Top court frees three Occupy activists
- Author: Rogelio Becker Feb 08, 2018,
Feb 08, 2018, 7:11
Handing down the judgement in the Court of Final Appeal he also said had been "inappropriate" to hand the sentences down retrospectively.
The three Hong Kong democracy activists convicted past year on charges of unlawful assembly and incitement, for their part in sparking 2014's Occupy protests in the city, won their appeal against prison terms on Tuesday. Wong, Nathan Law and Alex Chow had served roughly two months in jail before they were granted bail last November. The incident helped spark the Umbrella Movement, a 79-day occupation of the city's financial and administrative areas, with protesters demanding greater political autonomy. But after the government's intervention they were jailed for between six and eight months by the Court of Appeal.
Law said in a media briefing after the announcement of the verdict that he was saddened that the Court of Final Appeal had agreed with the Court of Appeal's determination that the storming of Civic Square, and the occupation - which became known as the Umbrella Movement - constituted violent actions.
Invalidating the sentences of imprisonment imposed by the Court of Appeal and reinstating those imposed by the magistrate, the court warned [press summary] that there is a new appellate guidance now in place from the Court of Appeal: "future offenders involved in large scale unlawful assemblies involving violence will be subject to the new guidelines rightly laid down by the Court of Appeal".
The nomination letter said it was in recognition of their "peaceful efforts to bring political reform and self determination to Hong Kong and protect the autonomy and freedom guaranteed (to) Hong Kong in the Sino-British Joint Declaration".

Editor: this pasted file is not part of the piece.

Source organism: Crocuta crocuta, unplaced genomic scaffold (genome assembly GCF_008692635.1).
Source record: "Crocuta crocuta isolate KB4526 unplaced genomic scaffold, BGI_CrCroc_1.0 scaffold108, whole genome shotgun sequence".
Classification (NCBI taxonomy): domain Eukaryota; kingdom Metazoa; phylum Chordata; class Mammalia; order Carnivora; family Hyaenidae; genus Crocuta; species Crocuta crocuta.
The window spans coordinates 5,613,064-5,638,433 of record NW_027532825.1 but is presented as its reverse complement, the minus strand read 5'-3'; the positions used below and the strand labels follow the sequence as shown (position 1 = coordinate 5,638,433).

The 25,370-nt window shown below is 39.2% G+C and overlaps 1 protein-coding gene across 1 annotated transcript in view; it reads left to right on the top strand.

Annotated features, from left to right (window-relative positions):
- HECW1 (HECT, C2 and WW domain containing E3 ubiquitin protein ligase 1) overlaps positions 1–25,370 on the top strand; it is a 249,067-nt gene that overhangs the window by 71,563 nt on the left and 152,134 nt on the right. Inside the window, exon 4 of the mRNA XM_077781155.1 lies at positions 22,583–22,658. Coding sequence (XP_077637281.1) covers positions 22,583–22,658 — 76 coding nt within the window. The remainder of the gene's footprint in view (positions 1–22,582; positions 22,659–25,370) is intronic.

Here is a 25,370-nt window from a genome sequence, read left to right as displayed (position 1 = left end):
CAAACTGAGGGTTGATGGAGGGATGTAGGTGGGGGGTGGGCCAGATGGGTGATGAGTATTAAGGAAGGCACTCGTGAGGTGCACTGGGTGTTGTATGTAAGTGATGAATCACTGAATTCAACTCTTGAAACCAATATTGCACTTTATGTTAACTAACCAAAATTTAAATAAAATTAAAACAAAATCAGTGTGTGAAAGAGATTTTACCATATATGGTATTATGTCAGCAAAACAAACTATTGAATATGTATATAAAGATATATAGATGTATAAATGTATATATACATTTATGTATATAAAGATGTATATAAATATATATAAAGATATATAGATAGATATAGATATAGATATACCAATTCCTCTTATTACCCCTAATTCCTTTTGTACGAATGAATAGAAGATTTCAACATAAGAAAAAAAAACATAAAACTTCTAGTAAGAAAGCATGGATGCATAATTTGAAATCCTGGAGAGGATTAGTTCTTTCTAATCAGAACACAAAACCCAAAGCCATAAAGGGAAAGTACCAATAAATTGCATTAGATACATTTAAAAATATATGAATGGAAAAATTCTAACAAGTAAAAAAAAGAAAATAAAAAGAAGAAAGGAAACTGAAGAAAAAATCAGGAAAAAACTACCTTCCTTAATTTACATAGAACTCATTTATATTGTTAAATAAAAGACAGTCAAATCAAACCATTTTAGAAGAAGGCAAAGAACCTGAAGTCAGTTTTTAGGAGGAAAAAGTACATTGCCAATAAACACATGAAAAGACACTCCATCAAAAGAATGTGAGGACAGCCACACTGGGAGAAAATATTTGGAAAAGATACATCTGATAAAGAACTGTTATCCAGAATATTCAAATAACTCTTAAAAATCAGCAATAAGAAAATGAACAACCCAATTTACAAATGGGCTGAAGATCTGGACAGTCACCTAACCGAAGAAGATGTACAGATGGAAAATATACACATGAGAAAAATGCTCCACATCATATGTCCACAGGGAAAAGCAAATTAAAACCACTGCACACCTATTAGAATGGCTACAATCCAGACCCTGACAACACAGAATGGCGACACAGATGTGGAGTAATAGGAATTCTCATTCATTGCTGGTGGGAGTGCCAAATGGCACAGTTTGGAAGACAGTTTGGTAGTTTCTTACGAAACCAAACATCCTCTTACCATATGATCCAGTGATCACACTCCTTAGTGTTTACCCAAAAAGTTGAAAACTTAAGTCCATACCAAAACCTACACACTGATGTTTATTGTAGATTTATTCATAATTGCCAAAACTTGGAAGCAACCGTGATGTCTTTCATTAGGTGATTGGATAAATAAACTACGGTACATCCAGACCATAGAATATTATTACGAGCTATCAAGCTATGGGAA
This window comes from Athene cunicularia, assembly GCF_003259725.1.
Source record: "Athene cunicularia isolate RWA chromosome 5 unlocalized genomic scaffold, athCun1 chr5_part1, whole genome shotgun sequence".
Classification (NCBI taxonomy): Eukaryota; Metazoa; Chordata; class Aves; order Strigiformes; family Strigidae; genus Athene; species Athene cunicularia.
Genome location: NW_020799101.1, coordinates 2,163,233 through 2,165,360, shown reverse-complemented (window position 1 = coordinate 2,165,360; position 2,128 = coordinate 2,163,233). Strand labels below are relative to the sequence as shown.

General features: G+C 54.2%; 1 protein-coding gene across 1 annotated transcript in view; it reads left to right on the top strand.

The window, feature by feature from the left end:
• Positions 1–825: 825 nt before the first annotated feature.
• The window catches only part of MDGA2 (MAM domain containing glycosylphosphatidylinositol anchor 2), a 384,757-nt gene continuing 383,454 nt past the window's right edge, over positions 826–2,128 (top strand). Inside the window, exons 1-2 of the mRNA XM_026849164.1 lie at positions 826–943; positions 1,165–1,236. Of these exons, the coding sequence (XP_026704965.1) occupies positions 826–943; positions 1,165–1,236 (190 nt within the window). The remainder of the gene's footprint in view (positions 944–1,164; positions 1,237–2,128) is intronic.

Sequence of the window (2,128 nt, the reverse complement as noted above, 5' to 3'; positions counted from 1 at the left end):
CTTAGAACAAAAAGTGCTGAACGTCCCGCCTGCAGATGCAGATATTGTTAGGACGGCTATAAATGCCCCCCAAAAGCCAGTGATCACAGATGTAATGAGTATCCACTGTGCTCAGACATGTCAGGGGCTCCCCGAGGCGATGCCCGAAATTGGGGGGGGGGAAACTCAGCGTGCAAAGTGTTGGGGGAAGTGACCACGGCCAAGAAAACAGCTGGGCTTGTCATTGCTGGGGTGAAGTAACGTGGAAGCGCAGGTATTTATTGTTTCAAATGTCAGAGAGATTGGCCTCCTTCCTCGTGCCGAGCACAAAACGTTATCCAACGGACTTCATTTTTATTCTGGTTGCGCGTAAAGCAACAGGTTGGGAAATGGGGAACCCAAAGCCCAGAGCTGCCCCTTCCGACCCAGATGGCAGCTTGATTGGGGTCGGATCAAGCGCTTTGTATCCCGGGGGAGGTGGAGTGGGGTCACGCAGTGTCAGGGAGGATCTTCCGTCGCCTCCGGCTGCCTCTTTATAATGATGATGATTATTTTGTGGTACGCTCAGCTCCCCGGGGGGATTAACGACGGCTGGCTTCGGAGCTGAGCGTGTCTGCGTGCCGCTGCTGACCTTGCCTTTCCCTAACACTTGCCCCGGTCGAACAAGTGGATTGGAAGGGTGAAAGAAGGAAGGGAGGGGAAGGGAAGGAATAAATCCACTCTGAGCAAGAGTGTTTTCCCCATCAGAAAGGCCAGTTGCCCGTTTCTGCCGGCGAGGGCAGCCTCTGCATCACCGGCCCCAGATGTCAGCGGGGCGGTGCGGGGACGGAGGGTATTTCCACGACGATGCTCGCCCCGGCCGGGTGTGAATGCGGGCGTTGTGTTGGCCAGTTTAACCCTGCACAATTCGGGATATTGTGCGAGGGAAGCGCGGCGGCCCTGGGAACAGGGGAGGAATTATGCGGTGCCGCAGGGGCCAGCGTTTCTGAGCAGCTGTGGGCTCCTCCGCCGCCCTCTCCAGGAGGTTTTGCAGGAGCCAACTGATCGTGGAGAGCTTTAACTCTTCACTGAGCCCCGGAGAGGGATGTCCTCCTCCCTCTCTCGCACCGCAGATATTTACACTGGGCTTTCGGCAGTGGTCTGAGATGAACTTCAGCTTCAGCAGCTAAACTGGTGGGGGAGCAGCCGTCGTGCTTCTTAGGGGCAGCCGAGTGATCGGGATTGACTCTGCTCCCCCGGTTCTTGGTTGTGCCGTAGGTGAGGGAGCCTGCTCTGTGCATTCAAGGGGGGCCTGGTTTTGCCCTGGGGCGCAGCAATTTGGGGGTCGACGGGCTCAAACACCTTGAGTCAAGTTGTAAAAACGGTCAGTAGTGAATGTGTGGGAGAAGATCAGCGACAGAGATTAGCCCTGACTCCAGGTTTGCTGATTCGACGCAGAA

"Maybe more and more activists will be locked up because of this harsh judgment ..."
"It's not a time for celebration ..." Wong told them they should continue their fight for democracy.
In 2016, Wong, Law and Chow were sentenced to non-jail terms, including community service for "unlawful assembly".
Last week a dozen US lawmakers nominated Wong, Law, and Chow along with Hong Kong's entire pro-democracy movement for the Nobel Peace Prize, in an effort to recognize what they said were peaceful efforts to bring political reform to Hong Kong and uphold its rule of law and human rights.
Jonathan Man, a lawyer who has represented some of the rights activists, said: "This will have some impact on Hong Kong's activism ... the norm is different now and has shifted to heavier sentences". The ruling "set a risky precedent for sending people to prison for protesting in the future", says Maya Wang, senior China researcher for Human Rights Watch.